According to newspaper reports, on June 11, 1967, Tampa police officer James Calvert was looking for three young men who robbed a camera store.
When he spotted 19-year-old Martin Chambers, he ordered him to stop. Chambers ran. Calvert fired his revolver and killed the unarmed youth.
Then-State Attorney Paul Antinori ruled the shooting justifiable.
For three days afterward, rioters burned and looted Central Avenue.
White curried favor with looters and law enforcement alike by feeding both for free.
“He told the looters to please go home because no good was coming of this,” Andre White. “He asked the police to please not harm the looters because they were good people.”
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Greco, a city councilman at the time, visited Central Avenue the day the riots subsided.
“The only establishments I remember being completely untouched were those owned by Moses,” he said. “People respected him too much.”
A few months later, Greco was elected mayor and took over a city still recovering — both emotionally and structurally.
Then in March 1968, a second riot threatened Central Avenue.
Newspaper reports said it started when police were called by a Central Avenue bar owner to calm an intoxicated female patron.
Caucasian police escorted the African American woman from the bar.
An African American crowd gathered and grumbled that she was being mistreated.
Greco rushed to Central Avenue when he heard of the trouble.
Tampa police officers and Hillsborough County deputies had already assembled in riot gear, ready to storm Central Avenue.
But Greco and then-Sheriff Malcolm Beard decided to talk to the crowd.
“I stood on a flower pot and yelled, 'Somebody is going to get hurt if this continues and nobody wants that to happen' with Moses standing nearby to signify our unity,” Greco said. “And I told everyone they were invited to come to my office and tell me what bothered them.”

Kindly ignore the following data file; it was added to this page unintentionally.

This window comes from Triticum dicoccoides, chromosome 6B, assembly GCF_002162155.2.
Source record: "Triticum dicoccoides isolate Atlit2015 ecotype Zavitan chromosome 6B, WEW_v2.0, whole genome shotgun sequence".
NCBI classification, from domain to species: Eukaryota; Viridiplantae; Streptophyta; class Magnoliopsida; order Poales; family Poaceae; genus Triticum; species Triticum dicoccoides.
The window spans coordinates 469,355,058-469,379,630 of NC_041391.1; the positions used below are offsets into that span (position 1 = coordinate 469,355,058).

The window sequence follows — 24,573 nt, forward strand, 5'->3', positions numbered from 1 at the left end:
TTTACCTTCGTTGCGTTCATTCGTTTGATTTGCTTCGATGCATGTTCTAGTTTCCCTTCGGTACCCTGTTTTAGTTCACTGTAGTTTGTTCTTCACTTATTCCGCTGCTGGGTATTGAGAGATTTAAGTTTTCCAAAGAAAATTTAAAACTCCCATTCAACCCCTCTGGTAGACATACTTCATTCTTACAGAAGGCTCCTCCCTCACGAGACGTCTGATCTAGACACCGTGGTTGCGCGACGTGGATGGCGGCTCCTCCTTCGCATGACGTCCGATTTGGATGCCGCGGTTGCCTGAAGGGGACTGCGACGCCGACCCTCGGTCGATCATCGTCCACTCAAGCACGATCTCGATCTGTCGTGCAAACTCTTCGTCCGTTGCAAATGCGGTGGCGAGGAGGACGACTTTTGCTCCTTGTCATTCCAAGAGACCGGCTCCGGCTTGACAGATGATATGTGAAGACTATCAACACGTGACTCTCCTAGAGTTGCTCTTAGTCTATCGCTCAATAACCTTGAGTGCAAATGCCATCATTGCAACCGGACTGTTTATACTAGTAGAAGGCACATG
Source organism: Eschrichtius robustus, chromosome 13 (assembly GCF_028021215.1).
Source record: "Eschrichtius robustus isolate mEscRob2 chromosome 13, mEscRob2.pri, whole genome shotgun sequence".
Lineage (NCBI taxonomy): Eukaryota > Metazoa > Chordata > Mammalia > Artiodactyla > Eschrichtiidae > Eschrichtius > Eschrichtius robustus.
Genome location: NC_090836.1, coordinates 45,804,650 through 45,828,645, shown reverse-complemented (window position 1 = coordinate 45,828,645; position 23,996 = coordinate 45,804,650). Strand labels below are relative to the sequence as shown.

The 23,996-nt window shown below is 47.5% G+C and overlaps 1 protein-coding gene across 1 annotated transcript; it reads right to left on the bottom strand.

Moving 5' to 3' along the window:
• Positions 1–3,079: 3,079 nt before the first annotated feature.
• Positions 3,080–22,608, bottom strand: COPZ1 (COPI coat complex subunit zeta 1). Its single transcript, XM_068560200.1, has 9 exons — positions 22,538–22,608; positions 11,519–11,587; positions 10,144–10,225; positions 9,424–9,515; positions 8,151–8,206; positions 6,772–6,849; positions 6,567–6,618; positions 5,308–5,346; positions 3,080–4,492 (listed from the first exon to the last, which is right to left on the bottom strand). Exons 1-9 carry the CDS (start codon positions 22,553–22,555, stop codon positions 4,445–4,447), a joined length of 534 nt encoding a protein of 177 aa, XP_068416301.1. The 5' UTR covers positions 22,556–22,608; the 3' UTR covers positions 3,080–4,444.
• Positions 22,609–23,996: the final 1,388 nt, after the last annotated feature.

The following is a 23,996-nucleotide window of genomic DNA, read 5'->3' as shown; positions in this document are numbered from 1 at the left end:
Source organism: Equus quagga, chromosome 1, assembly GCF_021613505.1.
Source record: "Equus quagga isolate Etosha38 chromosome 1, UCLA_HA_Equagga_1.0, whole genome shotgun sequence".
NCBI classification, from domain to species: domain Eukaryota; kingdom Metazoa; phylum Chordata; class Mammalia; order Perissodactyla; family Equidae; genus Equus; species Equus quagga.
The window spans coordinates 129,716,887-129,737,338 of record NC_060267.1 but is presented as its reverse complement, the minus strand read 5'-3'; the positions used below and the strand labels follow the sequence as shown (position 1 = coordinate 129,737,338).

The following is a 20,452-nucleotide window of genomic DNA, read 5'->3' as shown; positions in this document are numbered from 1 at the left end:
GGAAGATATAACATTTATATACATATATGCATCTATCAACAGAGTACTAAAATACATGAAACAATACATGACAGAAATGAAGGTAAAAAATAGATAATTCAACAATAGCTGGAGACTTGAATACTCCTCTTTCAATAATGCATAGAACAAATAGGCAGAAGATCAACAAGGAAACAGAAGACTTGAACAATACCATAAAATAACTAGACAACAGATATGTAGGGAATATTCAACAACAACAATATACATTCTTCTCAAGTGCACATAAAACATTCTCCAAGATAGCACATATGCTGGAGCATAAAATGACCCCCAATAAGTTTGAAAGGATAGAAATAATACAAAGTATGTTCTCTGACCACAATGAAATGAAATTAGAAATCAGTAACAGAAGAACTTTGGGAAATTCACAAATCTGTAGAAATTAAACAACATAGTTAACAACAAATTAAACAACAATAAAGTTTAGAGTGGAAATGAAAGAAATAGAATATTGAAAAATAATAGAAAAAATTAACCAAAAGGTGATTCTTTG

Newspaper reports back Gerco's version of events.
The angry crowd dissipated, and Greco, Beard and White walked the community that night to reach out to business and civic leaders.
“People did come to my office and we worked together to provide them with the opportunities they lacked,” said Greco. “Moses along with others worked with me on all of that. Without him, I'm not sure we could have turned a negative into a positive.”
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Over the next two years, the city hired the first African-American firefighters; the first African American assistant city attorney, Warren Dawson; the first African-American secretary in the mayor's office, Evelyn Wilson; and the first African-American head of the Tampa Housing Authority, Howard Harris.
In 1969, White promoted a football game in Tampa between Florida A&M and the University of Tampa in Tampa — the state's first contest between a historically black college and a predominantly white university.
“That was a big deal,” historian Hearns said. “It had a lot to do with the city's healing.”'
White died in March 1984.
“My father did not see white. My father did not see black,” Andre White said. “My father saw right and he saw wrong and if you did something wrong, rather than judge you he would sit down with you to talk sense into you. That was his secret.”
Each of the new monuments monument is made up of a bronze bust that sits upon a 2,000-pound granite pedestal with heights matching the honoree's real-life dimensions.
Moses White's stands tallest.
Still, said Steve Anderson, president of Friends of the Riverwalk, “The height and size has very little to do with what was in their hearts.”
Past inductees include Henry B. Plant, Vicente Martinez-Ybor, Kate Victoria Jackson and Peter O. Knight.
The next six inductees will be decided in the coming months and announced in December 2015.
Potential honorees must have died at least 15 years ago.
“I am glad this will help people remember my dad,” said Andre White. “He was a special man.”